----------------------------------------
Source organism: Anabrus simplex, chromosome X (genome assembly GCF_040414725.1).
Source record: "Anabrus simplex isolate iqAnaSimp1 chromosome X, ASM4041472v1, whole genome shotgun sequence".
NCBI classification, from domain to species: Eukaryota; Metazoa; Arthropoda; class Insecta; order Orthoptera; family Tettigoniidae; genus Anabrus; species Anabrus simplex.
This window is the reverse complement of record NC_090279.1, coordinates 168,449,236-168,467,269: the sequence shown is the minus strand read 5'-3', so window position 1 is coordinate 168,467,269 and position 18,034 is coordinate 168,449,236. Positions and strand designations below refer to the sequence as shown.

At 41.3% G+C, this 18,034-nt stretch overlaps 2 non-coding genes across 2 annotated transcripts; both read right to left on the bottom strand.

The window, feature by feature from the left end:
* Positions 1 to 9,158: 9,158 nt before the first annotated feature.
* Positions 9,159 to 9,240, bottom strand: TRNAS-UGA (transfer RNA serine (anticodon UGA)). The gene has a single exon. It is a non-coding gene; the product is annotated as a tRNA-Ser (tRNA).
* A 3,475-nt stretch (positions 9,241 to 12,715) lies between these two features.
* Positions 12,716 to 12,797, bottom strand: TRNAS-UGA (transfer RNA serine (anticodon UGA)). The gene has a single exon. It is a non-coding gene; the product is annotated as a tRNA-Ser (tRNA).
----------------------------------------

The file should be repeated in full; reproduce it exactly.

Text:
Source organism: Anabrus simplex, chromosome X (genome assembly GCF_040414725.1).
Source record: "Anabrus simplex isolate iqAnaSimp1 chromosome X, ASM4041472v1, whole genome shotgun sequence".
NCBI classification, from domain to species: Eukaryota; Metazoa; Arthropoda; class Insecta; order Orthoptera; family Tettigoniidae; genus Anabrus; species Anabrus simplex.
This window is the reverse complement of record NC_090279.1, coordinates 168,449,236-168,467,269: the sequence shown is the minus strand read 5'-3', so window position 1 is coordinate 168,467,269 and position 18,034 is coordinate 168,449,236. Positions and strand designations below refer to the sequence as shown.

At 41.3% G+C, this 18,034-nt stretch overlaps 2 non-coding genes across 2 annotated transcripts; both read right to left on the bottom strand.

The window, feature by feature from the left end:
* Positions 1 to 9,158: 9,158 nt before the first annotated feature.
* Positions 9,159 to 9,240, bottom strand: TRNAS-UGA (transfer RNA serine (anticodon UGA)). The gene has a single exon. It is a non-coding gene; the product is annotated as a tRNA-Ser (tRNA).
* A 3,475-nt stretch (positions 9,241 to 12,715) lies between these two features.
* Positions 12,716 to 12,797, bottom strand: TRNAS-UGA (transfer RNA serine (anticodon UGA)). The gene has a single exon. It is a non-coding gene; the product is annotated as a tRNA-Ser (tRNA).